UK employees are subject to UK National Insurance Class 1 on their earnings. For this category, earnings include cash remuneration, including holiday and sick pay and certain benefits in kind, plus shares and the exercise of a share option.
For mobile workers or those on secondment to another country, there is always the issue of where they are required to pay social security contributions – in the country in which their work is carried out, or in the country where they live, or in both, or neither. Although the default position is that a person is required to pay social security in the country where work is performed, where an employee is working abroad for a temporary period, they may be allowed to continue paying social security contributions in their home country only. The income tax rules do not apply as an employee could pay income tax in one country but be liable to pay social security in another country.
From a UK National Insurance Contributions (NIC) perspective, there are 3 categories of countries.
Category A: Reciprocal social security agreement countries, including countries with whom the UK has entered into a reciprocal social security agreement, for example, USA, Canada, Japan, New Zealand, and more.
Social security agreements exist for 3 main reasons – to ensure contributions are not paid twice on the same earnings, offer some protection to social security benefit entitlements, and ensure contributions are payable somewhere. The provisions within agreements can differ significantly, and it is crucial to consider the separate agreements as the need arises.
For example, say a UK company seconds a UK employee to work in the USA. Under the terms of the agreement:
- The employee remains in the UK NIC system for 5 years
- No US social security contributions are paid
- The individual would pay income tax in the USA but NICs in the UK.
The UK company is required to obtain a certificate of continuing liability for the period of the secondment.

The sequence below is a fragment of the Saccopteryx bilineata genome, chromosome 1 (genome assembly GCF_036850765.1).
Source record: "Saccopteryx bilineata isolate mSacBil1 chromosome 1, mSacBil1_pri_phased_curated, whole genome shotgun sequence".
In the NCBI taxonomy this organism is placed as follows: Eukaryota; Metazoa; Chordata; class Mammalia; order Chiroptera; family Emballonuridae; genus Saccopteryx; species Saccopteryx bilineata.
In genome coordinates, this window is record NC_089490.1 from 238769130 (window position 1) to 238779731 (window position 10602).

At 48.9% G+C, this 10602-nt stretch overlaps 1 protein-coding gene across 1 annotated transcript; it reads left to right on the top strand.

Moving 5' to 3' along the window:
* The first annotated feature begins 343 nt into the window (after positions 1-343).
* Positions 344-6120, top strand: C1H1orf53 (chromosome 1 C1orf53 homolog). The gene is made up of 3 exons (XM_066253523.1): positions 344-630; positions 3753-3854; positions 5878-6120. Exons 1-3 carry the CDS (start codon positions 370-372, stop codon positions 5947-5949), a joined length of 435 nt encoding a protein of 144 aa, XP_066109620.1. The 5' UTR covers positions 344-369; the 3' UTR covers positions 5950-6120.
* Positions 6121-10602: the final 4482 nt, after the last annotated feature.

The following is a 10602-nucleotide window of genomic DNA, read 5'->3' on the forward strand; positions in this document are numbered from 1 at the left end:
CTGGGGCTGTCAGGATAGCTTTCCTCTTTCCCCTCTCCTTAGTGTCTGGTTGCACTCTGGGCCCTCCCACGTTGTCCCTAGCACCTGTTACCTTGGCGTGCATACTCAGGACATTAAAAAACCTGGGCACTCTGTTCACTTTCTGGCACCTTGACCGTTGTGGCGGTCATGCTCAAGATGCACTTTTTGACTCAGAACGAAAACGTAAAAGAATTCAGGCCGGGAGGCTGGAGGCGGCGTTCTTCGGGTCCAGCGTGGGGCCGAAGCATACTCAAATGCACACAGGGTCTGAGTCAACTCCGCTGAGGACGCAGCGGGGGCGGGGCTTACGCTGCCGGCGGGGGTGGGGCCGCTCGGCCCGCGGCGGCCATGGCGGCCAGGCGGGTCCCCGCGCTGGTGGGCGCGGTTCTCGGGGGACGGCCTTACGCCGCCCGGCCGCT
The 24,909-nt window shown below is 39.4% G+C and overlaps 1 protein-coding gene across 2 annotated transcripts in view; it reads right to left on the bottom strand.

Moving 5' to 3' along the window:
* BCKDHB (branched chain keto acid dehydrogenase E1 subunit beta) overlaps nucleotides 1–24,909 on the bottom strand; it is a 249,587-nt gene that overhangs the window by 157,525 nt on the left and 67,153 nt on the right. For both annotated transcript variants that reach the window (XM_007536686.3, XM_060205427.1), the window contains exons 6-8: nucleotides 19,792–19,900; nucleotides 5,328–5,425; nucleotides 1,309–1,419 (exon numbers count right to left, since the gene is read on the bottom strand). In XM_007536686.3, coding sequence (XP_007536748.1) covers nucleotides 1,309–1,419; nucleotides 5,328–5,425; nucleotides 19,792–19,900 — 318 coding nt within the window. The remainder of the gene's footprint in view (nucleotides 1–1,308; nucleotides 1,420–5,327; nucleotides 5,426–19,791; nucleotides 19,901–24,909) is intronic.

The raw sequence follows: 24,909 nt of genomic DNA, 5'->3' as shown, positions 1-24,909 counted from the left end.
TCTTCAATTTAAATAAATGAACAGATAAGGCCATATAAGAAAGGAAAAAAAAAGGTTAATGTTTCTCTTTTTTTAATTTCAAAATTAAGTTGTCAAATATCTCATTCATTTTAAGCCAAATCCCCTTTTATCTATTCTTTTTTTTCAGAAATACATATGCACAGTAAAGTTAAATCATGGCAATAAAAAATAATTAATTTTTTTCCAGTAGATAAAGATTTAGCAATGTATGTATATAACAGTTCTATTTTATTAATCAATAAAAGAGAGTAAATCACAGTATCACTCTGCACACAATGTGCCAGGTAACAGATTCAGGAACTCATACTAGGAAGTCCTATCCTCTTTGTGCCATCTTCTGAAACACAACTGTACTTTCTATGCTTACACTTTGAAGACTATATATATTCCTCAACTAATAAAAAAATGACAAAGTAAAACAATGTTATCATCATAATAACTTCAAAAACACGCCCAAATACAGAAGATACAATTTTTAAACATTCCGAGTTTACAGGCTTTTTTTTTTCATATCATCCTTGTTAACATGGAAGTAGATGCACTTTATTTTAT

These rules remain unchanged post-Brexit.
Category B: Countries not in the EEA, with no reciprocal agreement in place – for example, China, Australia, India, and more (Rest of the world countries for NICs purposes)
Social security contributions are generally paid in the host country, where the employee is working. For example, say an employee gets seconded from the UK to Australia for a period of time. The employee could pay voluntary UK NICs to preserve entitlement to benefits.
In some situations, NICs liability could continue for the first 52 weeks of the secondment. This is possible if the following conditions are satisfied:
- The employee is employed by a UK established business
- The employee is ordinarily resident in the UK
- Immediately before the start of the employment abroad, the employee was resident in the UK.
In the example above, a UK established business seconds an ordinarily UK resident employee to Australia for 3 months. In that case, the employee would continue paying UK NICs for the three months of their secondment, and no contributions are due in Australia.
In the cases where secondment exceeds 52 weeks, then host country social security is due from week 53 of the assignment.